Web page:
Brought to you by the genius minds at America’s Test Kitchen, this recipe book offers over 100 sweet and savory baked goods.

 

 

 

 

Maker LabMaker Lab: 28 Super Cool Projects 

This award-winning science book is bubbling over with entertaining and educational experiments for budding scientists.

 

 

 

 

Miss Patch's Learn to Sew BookMiss Patch's Learn to Sew Book by Carolyn Meyer

Although this book was originally published in 1969, the simple instructions and adorable illustrations still work for today’s young crafters. 

 

 

 

 


Need more activity ideas? Keep tuning in to our blog for at-home ideas, or check out Creativebug, our database with how-to videos on fun crafting and art projects.


  Youth Services Librarian Allison Parker 

 

Taking a break from schoolwork? Rest, refresh, and check out these laugh-out-loud graphic novels, available now on Overdrive:

 

Dog Man by Dav Pilkey

For fans of Captain Underpants! Dog Man’s got the head of a dog, the body of a human, and the heart of a hero, and he’s going to clean up crime all over the city! First in a series.

 

 

 

 

 

 


 Lunch Lady and the Cyborg Substitute by Jarrett J. Krosoczka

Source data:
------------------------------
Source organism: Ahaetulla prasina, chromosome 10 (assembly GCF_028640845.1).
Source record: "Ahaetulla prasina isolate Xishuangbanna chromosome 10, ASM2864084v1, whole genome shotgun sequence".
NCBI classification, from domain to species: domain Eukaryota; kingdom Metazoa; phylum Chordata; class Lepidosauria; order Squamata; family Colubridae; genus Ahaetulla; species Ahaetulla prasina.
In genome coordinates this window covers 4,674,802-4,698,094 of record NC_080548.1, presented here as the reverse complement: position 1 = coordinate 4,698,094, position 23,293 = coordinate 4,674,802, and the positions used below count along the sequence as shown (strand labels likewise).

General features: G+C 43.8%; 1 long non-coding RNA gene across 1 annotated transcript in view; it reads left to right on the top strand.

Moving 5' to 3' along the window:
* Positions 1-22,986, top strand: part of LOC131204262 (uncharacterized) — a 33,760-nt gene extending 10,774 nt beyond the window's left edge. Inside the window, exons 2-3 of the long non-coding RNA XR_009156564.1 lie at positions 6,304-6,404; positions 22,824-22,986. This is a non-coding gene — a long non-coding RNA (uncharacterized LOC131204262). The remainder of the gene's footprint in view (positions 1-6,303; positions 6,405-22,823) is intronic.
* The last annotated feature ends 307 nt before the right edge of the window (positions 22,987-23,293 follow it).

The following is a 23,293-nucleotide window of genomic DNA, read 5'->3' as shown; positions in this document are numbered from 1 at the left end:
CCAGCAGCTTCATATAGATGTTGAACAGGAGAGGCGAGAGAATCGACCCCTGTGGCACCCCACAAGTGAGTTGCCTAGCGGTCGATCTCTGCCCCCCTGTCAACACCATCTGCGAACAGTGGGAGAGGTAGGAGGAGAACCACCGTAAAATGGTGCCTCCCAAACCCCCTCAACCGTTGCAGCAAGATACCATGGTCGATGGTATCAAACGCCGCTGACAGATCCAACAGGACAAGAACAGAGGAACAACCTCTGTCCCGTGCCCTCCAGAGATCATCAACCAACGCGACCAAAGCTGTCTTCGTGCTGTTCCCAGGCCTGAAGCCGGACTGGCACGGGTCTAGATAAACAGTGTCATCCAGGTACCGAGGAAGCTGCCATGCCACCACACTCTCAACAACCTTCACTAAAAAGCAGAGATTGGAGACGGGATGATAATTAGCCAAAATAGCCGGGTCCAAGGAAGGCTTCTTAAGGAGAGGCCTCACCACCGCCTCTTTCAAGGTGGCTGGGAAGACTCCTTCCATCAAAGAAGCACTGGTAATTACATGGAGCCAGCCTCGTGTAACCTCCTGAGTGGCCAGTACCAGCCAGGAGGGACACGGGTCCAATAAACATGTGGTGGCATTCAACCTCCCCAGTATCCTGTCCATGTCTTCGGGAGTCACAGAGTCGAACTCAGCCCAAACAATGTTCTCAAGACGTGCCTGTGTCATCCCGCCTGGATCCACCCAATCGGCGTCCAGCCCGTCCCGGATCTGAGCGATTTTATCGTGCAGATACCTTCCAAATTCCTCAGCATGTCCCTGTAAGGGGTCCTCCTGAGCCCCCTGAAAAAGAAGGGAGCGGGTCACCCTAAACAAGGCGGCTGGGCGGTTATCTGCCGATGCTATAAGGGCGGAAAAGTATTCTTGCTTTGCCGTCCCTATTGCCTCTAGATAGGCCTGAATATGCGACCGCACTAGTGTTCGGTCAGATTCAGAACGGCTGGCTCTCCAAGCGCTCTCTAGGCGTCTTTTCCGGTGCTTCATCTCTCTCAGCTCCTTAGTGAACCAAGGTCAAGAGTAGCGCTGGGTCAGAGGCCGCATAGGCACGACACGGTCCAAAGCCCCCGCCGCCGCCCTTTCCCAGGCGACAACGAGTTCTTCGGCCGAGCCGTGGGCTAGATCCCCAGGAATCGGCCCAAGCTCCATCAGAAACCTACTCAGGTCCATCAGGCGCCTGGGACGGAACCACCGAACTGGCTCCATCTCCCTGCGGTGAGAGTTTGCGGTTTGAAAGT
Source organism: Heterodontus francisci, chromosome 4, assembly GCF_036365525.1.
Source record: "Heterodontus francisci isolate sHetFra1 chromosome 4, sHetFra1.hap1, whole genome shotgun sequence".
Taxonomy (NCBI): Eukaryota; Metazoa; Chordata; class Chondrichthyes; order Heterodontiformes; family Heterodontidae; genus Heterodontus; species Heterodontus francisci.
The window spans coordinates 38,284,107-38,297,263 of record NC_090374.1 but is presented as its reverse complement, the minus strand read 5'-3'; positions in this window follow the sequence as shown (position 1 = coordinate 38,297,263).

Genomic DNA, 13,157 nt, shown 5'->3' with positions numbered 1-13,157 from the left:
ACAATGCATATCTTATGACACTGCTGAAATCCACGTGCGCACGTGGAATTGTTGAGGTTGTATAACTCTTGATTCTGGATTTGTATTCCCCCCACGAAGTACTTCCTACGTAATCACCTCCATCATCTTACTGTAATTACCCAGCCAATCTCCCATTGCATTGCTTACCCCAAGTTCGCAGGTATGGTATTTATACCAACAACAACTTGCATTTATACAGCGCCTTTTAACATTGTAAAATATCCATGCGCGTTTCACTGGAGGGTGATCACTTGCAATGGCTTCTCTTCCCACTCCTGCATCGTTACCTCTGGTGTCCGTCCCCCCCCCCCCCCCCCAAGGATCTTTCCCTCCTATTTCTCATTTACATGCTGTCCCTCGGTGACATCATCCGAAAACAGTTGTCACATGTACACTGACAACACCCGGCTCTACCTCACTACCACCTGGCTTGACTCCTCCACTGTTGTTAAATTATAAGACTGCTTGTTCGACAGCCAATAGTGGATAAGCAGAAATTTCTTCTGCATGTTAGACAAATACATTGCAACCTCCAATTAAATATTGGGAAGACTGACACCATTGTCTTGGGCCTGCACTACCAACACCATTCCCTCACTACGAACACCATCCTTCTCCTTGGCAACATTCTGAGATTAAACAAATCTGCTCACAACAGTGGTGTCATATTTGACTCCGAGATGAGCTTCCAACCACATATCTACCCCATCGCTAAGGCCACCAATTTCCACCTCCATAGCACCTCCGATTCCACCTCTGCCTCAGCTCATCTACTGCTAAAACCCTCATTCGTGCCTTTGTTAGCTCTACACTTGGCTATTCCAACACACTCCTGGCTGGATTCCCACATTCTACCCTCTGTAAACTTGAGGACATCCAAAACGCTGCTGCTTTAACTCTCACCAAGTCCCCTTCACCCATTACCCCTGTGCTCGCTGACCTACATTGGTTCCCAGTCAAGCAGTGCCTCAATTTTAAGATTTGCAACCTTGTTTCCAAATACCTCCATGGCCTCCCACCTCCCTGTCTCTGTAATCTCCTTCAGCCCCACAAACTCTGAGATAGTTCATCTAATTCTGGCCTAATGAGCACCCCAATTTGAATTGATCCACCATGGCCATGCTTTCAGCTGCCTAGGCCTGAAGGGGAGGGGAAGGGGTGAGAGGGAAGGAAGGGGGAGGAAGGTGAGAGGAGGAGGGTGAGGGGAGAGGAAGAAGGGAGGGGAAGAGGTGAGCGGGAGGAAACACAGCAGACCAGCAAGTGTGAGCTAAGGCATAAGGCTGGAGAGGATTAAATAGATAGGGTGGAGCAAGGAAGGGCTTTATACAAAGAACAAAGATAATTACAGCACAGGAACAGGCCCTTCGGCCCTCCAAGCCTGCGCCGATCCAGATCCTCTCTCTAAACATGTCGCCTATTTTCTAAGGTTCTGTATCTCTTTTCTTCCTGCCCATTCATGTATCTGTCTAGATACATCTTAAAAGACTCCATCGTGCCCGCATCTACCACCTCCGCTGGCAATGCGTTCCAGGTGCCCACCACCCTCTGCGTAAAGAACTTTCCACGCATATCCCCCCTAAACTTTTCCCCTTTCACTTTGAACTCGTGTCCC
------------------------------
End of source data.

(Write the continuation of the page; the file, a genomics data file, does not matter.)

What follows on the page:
Meet Lunch Lady! When she’s not serving up the Daily Special at school, she’s fighting villainy and saving the day! For fans of superhero stories, science fiction, and mystery. First in a series.

 

 

 

 


Phoebe and Her Unicorn by Dana Simpson

After skipping a stone across a pond and accidentally hitting a unicorn in the face, Phoebe is granted one wish. Her wish? For a unicorn best friend! First in a series.

 

 

 

 

 

 


Cucumber Quest: The Doughnut Kingdom by Gigi D.G.

Cucumber doesn’t want to be a hero, he just wants to go to school. That’s too bad, because the evil Queen Cordelia has returned to take over the world! A lighthearted fantasy-adventure series for fans of Adventure Time. First in a series.